The Guildhall put on what has to be the smallest exhibition ever … if the items were 950 years old, then really it is amazing they still exist … but they are: signed, sealed, delivered, still going strong, released from the archives and on show …
The two items also set in motion the establishment of the City of London (the Square Mile, as it is sometimes known) – the trading, business and financial centre of the UK – 950 years ago.
|City of London flag|
William, the Conqueror, after his success at the Battle of Hastings (in 1066 AD) marched north to take London … William wanted to safeguard this prosperity, recognising its importance as a centre of trade and wealth.
|City of London|
Coat of Arms
The leaders of the Anglo-Saxon court (intelligently) surrendered peacefully, and were rewarded with the Charter, which over time proved beneficial to both parties.
This Charter declared that William would not reduce the citizens to a state of dependent vassalage, as usually happened in the larger towns … William was a ruthless, but wise conqueror.
|The "William Charter" with his Seal dated 1067|
The peoples of the City were able to continue their work and trade without general administrative interference …
It is written in Old English, and not in William’s native Norman French … the degree of autonomy which it guaranteed has been valued and defended by the City ever since.
This international character of London was noted by the Charter addressing both the French and English residents and treating them with equal status.
|The explanatory board at the Exhibition -|
the text is set out below
The document is very significant, apart from its 950 years’ survival, because it guaranteed the collective rights of Londoners.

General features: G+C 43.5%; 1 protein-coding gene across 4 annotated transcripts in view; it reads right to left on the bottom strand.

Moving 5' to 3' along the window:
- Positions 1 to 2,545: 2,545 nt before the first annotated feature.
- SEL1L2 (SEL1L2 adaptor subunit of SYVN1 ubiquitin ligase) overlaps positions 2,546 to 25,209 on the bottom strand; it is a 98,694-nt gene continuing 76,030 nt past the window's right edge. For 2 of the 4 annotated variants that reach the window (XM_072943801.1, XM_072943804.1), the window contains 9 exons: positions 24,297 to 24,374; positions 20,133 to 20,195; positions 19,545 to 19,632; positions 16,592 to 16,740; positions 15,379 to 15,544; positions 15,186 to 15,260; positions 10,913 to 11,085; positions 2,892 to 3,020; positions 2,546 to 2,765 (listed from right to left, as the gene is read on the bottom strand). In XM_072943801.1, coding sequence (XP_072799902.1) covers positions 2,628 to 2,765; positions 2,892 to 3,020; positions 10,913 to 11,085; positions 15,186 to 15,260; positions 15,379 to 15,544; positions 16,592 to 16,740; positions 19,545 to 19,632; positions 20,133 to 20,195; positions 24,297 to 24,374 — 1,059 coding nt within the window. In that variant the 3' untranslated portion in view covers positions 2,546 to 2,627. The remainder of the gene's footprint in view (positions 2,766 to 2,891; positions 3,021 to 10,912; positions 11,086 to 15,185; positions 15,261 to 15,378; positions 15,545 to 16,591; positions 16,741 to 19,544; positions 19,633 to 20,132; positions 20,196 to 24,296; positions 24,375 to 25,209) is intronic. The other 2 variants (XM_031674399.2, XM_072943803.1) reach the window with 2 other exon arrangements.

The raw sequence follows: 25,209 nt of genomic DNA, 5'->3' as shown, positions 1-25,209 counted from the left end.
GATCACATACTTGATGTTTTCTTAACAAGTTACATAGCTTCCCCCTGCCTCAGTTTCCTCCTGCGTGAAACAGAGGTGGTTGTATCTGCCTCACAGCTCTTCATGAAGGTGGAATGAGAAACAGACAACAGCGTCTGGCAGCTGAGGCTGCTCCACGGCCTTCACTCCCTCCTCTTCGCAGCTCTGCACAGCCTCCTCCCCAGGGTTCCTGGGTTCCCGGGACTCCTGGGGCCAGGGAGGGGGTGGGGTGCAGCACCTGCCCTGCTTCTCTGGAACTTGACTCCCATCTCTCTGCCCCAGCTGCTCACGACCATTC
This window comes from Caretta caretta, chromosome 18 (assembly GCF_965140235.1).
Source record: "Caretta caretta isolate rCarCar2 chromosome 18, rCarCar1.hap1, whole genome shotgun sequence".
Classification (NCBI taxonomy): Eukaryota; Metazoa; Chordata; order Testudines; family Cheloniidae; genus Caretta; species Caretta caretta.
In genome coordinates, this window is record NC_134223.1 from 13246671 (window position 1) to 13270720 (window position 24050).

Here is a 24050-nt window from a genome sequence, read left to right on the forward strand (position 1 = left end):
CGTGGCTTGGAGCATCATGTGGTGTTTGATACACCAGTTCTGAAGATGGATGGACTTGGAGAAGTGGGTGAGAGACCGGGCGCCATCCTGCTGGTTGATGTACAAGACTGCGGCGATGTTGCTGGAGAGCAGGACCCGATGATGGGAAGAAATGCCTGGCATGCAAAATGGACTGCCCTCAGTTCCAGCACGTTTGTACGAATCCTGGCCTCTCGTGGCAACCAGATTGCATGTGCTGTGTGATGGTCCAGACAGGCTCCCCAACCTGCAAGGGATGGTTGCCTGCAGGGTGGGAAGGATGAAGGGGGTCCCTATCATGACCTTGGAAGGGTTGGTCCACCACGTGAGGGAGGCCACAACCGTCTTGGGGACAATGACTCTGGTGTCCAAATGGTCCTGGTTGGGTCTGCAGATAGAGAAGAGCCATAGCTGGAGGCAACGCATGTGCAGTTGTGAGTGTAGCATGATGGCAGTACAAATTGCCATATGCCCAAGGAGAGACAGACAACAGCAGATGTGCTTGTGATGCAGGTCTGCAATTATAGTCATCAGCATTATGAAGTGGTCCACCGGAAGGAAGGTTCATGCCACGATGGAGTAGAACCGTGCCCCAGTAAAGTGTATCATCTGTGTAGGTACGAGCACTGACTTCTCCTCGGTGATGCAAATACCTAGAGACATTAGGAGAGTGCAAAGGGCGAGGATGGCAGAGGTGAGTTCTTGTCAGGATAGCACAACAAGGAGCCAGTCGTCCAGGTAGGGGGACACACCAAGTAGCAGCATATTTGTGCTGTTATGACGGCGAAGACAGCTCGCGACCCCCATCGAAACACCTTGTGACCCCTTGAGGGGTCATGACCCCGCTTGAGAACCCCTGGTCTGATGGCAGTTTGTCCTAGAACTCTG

Nothing new was given … but it confirmed the citizen’s rights and privileges already in existence … confirming that the succession to property was not subject to arbitrary royal intervention.
“William, King, greets William the Bishop and Geoffrey the Portreeve, and all the citizens in London, French and English, in friendly fashion; and I inform you that it is my will that your laws and customs be preserved as they were in King Edward’s day, that every son shall be his father’s heir after his father’s death; and that I will not any man do wrong to you. God yield you”.
The Tower of London, built by William, resides outside of the City’s east wall.
|The Charter and Seal as displayed|
This precious tiny piece of vellum measures six inches by one and a half inches … the two slits were relevant and used … the larger one as a seal-tongue (holding the seal to the document) and the other as a tie (when the document was folded and transported).
|The City from the south side of the Thames: the Tower|
is in the right-hand corner (east side of this image)
The Seal is one of the earliest surviving examples from William’s reign.
This Charter is one of over 100 held in the archives, which different sovereigns have issued for the Citizens of London - enabling the City to keep its unique position.
The City of London Corporation is unlike any other administrative body in the UK and has some unusual responsibilities for a local council, as well as having responsibilities and ownerships beyond its boundaries.
|Common Council Journal for Burnham Beeches|
(1880) - with cover displayed separately
This incredible glimpse into history came from the London Metropolitan Archives whose holding of records, documents, films, photographs and maps take up the equivalent of 100 km (62 miles) of archives.
|The pretty unprepossessing main entrance of the|
London Metropolitan Archives (a free resource) -
with significant contents, which 30,000 people visit
every year and many more access digitally
Through these two items – the Charter and the Seal – are the key to how William won the support of London and how the City itself began to gain its special autonomy.
|Map of London about 1300 AD|
This tiny square mile, the City, in the metropolis of London still exists and maintains its unique status, with its ancient City traditions …
… going back to Roman, Anglo-Saxon times before being ‘chartered’ by William the Conqueror in 1067 – which the authorities of London have held, archived and maintained for the nation for over nine hundred and fifty years.
The London Metropolitan Archives website ... the About page - there is an interesting video ...